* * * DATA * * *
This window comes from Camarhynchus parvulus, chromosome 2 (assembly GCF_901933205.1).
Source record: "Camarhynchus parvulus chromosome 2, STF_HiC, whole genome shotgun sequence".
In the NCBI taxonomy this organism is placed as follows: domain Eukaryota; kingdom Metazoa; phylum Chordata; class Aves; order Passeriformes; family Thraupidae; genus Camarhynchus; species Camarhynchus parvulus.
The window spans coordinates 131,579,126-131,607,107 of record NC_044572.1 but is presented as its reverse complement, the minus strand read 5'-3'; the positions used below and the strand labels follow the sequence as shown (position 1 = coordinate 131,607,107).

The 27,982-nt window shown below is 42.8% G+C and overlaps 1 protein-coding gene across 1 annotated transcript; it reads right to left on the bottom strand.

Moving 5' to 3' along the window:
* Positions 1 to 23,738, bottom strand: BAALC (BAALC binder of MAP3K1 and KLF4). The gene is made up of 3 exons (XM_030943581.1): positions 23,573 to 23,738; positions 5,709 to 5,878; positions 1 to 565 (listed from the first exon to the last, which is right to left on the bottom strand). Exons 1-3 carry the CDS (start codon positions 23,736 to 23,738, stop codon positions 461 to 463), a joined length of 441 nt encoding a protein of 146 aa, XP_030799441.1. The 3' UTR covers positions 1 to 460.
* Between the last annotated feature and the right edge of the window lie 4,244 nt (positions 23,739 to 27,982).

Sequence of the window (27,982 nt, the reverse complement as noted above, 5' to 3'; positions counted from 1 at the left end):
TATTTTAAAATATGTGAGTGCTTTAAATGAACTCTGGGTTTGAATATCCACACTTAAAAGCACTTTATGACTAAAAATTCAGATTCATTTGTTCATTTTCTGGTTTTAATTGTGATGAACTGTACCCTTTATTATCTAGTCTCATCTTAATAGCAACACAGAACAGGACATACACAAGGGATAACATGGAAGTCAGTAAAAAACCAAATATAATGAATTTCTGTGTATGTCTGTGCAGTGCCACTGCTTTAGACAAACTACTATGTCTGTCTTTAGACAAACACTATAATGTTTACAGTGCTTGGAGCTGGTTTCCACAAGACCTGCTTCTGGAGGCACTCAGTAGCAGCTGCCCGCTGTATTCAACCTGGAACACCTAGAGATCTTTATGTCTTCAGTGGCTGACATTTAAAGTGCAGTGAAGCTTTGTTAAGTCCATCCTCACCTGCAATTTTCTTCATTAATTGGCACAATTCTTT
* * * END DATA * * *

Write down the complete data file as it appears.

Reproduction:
This window comes from Camarhynchus parvulus, chromosome 2 (assembly GCF_901933205.1).
Source record: "Camarhynchus parvulus chromosome 2, STF_HiC, whole genome shotgun sequence".
In the NCBI taxonomy this organism is placed as follows: domain Eukaryota; kingdom Metazoa; phylum Chordata; class Aves; order Passeriformes; family Thraupidae; genus Camarhynchus; species Camarhynchus parvulus.
The window spans coordinates 131,579,126-131,607,107 of record NC_044572.1 but is presented as its reverse complement, the minus strand read 5'-3'; the positions used below and the strand labels follow the sequence as shown (position 1 = coordinate 131,607,107).

The 27,982-nt window shown below is 42.8% G+C and overlaps 1 protein-coding gene across 1 annotated transcript; it reads right to left on the bottom strand.

Moving 5' to 3' along the window:
* Positions 1 to 23,738, bottom strand: BAALC (BAALC binder of MAP3K1 and KLF4). The gene is made up of 3 exons (XM_030943581.1): positions 23,573 to 23,738; positions 5,709 to 5,878; positions 1 to 565 (listed from the first exon to the last, which is right to left on the bottom strand). Exons 1-3 carry the CDS (start codon positions 23,736 to 23,738, stop codon positions 461 to 463), a joined length of 441 nt encoding a protein of 146 aa, XP_030799441.1. The 3' UTR covers positions 1 to 460.
* Between the last annotated feature and the right edge of the window lie 4,244 nt (positions 23,739 to 27,982).

Sequence of the window (27,982 nt, the reverse complement as noted above, 5' to 3'; positions counted from 1 at the left end):
TATTTTAAAATATGTGAGTGCTTTAAATGAACTCTGGGTTTGAATATCCACACTTAAAAGCACTTTATGACTAAAAATTCAGATTCATTTGTTCATTTTCTGGTTTTAATTGTGATGAACTGTACCCTTTATTATCTAGTCTCATCTTAATAGCAACACAGAACAGGACATACACAAGGGATAACATGGAAGTCAGTAAAAAACCAAATATAATGAATTTCTGTGTATGTCTGTGCAGTGCCACTGCTTTAGACAAACTACTATGTCTGTCTTTAGACAAACACTATAATGTTTACAGTGCTTGGAGCTGGTTTCCACAAGACCTGCTTCTGGAGGCACTCAGTAGCAGCTGCCCGCTGTATTCAACCTGGAACACCTAGAGATCTTTATGTCTTCAGTGGCTGACATTTAAAGTGCAGTGAAGCTTTGTTAAGTCCATCCTCACCTGCAATTTTCTTCATTAATTGGCACAATTCTTT